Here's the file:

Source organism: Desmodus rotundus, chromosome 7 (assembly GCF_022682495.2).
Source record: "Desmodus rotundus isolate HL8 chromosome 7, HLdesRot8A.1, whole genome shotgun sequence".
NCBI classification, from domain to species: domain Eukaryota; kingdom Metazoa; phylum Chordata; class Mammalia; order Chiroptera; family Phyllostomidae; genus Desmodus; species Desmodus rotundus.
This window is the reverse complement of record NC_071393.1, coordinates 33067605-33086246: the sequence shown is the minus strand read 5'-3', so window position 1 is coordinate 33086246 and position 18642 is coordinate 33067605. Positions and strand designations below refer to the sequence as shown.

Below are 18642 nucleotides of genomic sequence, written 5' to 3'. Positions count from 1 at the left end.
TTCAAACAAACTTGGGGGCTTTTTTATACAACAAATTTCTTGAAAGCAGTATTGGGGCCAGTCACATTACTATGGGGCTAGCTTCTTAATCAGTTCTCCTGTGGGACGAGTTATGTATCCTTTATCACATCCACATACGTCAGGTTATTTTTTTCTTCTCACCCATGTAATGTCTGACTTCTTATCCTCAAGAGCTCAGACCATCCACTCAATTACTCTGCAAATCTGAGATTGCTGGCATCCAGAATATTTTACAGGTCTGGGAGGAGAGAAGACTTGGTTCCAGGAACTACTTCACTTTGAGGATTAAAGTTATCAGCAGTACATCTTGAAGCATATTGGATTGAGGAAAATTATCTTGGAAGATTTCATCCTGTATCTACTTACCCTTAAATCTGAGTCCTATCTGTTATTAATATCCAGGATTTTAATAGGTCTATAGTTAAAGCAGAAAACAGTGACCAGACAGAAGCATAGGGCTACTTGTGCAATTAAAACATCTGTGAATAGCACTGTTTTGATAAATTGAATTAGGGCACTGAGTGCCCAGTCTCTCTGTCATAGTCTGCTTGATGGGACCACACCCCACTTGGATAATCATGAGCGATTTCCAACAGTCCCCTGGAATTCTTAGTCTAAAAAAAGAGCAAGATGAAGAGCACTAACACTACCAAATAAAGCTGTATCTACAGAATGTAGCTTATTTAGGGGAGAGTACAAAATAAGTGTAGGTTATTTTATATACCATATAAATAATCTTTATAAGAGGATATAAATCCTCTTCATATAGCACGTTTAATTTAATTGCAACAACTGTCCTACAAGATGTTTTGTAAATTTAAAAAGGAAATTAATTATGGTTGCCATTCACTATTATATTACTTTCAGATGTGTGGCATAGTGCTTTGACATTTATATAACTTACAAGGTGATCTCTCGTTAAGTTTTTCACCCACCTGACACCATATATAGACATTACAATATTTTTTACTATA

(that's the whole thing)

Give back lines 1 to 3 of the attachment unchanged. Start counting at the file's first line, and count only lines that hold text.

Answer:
Source organism: Desmodus rotundus, chromosome 7 (assembly GCF_022682495.2).
Source record: "Desmodus rotundus isolate HL8 chromosome 7, HLdesRot8A.1, whole genome shotgun sequence".
NCBI classification, from domain to species: domain Eukaryota; kingdom Metazoa; phylum Chordata; class Mammalia; order Chiroptera; family Phyllostomidae; genus Desmodus; species Desmodus rotundus.